More undergraduates from the Singapore University of Technology and Design (SUTD) are securing jobs before graduation, with many benefiting from Singapore's push towards becoming a Smart Nation.
The employment rate at the point of graduation this year stood at over 60 per cent - 15 per cent higher than the year before - with about one in four receiving return offers from their internship companies, said the university in a media release yesterday. In comparison, Nanyang Technological University reported that about 66 per cent of their students secured jobs pre-graduation this year.
SUTD president Thomas Magnanti said at the university's third graduation ceremony yesterday, where more than 300 students received their degrees: "SUTD has prepared our students with the relevant skills aligned with Singapore's push towards becoming a Smart Nation, with three in four students securing jobs with companies in this area."
He added that graduates were equipped with the skills to be "technically grounded leaders and innovators who can help create a better world through technology and design".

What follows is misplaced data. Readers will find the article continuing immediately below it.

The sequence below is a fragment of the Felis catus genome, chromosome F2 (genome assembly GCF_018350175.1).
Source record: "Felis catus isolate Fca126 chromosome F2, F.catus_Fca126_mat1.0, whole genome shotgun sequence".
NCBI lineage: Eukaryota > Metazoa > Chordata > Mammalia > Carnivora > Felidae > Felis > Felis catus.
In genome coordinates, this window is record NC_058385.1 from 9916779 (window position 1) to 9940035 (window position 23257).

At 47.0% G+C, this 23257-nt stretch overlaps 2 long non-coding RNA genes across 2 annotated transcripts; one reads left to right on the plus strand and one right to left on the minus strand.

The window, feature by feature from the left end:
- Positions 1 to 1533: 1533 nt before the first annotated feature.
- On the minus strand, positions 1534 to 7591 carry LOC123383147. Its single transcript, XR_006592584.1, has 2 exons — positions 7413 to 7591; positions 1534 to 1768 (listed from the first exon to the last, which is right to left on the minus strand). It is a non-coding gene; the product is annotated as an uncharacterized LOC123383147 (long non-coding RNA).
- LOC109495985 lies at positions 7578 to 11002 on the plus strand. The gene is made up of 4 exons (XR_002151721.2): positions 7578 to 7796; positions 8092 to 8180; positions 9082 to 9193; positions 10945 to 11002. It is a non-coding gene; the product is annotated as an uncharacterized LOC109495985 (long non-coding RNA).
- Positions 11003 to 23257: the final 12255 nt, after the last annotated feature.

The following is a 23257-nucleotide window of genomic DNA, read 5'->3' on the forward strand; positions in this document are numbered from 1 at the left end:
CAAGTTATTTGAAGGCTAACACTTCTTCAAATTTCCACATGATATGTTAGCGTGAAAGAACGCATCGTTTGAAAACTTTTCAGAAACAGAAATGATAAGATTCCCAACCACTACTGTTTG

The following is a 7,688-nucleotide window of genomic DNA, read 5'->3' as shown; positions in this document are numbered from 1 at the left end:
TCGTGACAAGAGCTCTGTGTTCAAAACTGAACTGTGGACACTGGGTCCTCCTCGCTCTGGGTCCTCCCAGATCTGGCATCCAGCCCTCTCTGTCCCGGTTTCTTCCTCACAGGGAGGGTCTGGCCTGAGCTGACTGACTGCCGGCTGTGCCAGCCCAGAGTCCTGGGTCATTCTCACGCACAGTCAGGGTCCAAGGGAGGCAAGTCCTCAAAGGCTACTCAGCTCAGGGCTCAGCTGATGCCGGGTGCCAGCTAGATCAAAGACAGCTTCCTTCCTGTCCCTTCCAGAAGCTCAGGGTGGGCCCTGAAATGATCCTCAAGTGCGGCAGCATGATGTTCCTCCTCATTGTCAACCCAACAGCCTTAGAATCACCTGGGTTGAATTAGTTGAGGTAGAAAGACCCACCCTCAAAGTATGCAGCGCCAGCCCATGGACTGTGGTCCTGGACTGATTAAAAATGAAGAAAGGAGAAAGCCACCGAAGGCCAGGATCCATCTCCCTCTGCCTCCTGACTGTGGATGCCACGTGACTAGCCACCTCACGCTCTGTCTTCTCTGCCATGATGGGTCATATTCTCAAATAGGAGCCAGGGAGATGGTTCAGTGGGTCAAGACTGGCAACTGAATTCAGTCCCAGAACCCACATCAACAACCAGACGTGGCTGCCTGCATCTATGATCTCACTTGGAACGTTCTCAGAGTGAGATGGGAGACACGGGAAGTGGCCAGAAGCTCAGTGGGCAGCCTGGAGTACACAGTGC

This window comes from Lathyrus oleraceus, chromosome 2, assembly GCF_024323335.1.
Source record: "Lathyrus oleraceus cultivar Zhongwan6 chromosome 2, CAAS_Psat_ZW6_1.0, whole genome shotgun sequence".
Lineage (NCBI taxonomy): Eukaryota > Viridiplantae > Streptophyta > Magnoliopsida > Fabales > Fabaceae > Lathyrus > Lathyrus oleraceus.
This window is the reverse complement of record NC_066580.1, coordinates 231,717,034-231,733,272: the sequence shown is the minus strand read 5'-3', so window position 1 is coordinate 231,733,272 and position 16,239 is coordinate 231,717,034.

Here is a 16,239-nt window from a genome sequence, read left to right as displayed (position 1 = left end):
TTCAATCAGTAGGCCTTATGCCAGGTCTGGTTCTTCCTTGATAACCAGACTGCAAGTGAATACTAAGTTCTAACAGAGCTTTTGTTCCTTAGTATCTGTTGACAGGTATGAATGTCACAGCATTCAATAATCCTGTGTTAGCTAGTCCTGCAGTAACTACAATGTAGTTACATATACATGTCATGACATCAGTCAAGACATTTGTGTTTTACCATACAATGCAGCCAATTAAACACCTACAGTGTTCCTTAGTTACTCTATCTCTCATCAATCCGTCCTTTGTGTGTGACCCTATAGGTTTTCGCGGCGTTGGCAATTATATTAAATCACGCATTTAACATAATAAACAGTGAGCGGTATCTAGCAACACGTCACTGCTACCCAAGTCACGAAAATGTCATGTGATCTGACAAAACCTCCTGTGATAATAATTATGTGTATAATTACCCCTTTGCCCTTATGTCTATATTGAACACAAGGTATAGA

SUTD was set up as Singapore's fourth university in 2009 to offer students a multi-disciplinary education, cutting across fields like engineering, design and the humanities.
Yesterday also saw the university's first batch of eight PhD students graduating.
Minister for Education (Higher Education and Skills) Ong Ye Kung, who was the guest of honour at the event, said that SUTD has "delivered a stellar report card" for a young university.
The 2016 Joint Graduate Employment Survey, which looks at employment rates six months after students complete their final examinations, showed that SUTD graduates earned the highest median monthly salary of $3,650 across all local universities, he said.
Mr Ong also urged the graduates to identify their "unique selling proposition" and work on it in their new jobs.
He said that many young working adults believe in jumping from one job to another for two years to three years to build up their portfolio, but this "might be a big mistake".
"It is not about having a portfolio of jobs, but being able to demonstrate that all your learning and working experience adds up to a deep, specialised and valued skill," he said.
"Otherwise, to make a superhero reference, you are like an Avenger with no superpower, and will be out of the team."